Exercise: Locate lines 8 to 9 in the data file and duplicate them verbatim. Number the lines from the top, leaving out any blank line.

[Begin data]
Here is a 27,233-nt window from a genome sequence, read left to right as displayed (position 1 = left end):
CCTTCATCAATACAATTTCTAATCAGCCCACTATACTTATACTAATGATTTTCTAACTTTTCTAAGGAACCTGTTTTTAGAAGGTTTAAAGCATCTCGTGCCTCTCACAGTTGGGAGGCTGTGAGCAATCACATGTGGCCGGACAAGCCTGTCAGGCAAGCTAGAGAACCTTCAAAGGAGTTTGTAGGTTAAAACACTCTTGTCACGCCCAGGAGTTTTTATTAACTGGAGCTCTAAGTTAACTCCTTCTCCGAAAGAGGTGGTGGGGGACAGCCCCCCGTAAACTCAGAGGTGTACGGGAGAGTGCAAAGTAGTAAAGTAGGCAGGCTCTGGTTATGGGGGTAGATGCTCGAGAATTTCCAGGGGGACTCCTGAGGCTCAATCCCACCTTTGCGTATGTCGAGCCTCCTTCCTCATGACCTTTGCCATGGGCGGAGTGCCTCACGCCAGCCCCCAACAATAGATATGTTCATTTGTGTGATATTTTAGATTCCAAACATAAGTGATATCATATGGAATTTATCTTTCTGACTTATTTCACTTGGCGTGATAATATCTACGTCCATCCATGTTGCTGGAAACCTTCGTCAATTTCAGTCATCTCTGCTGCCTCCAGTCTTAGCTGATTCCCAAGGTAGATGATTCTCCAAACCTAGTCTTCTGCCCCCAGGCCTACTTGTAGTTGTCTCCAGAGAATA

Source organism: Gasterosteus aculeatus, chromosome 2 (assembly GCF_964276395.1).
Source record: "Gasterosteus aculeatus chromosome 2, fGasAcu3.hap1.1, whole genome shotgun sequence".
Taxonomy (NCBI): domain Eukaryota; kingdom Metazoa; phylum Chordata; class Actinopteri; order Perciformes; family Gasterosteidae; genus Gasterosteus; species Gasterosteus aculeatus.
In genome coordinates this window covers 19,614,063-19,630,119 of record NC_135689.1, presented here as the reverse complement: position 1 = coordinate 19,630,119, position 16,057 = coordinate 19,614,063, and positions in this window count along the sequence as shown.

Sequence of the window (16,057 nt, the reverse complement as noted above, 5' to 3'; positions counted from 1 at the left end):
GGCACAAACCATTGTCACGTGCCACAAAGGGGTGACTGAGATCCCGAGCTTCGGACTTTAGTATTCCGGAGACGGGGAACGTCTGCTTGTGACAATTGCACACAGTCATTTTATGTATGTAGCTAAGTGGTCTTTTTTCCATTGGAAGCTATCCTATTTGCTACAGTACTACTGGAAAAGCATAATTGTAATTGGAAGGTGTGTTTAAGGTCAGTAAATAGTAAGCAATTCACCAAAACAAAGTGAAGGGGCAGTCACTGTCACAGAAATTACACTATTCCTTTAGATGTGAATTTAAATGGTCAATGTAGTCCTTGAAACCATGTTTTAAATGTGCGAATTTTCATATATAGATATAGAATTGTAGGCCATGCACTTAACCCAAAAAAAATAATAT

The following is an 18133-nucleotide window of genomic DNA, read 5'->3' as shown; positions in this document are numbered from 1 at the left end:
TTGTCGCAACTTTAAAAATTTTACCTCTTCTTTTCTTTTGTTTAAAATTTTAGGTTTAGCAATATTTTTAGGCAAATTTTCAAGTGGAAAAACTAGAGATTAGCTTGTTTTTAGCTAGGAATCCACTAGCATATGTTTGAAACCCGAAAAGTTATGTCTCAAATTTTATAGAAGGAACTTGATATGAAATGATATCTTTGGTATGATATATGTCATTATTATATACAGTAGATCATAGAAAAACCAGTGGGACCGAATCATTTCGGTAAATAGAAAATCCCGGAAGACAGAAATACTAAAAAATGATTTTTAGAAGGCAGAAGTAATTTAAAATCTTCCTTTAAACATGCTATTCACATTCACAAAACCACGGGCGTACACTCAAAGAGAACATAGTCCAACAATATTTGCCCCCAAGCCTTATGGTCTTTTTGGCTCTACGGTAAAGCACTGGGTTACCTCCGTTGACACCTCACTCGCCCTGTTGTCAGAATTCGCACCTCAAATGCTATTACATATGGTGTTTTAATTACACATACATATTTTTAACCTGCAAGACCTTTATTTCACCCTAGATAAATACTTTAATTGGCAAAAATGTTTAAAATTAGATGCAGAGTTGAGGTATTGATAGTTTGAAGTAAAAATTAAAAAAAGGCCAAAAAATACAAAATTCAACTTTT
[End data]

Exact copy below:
GGCACAAACCATTGTCACGTGCCACAAAGGGGTGACTGAGATCCCGAGCTTCGGACTTTAGTATTCCGGAGACGGGGAACGTCTGCTTGTGACAATTGCACACAGTCATTTTATGTATGTAGCTAAGTGGTCTTTTTTCCATTGGAAGCTATCCTATTTGCTACAGTACTACTGGAAAAGCATAATTGTAATTGGAAGGTGTGTTTAAGGTCAGTAAATAGTAAGCAATTCACCAAAACAAAGTGAAGGGGCAGTCACTGTCACAGAAATTACACTATTCCTTTAGATGTGAATTTAAATGGTCAATGTAGTCCTTGAAACCATGTTTTAAATGTGCGAATTTTCATATATAGATATAGAATTGTAGGCCATGCACTTAACCCAAAAAAAATAATAT

The following is an 18133-nucleotide window of genomic DNA, read 5'->3' as shown; positions in this document are numbered from 1 at the left end: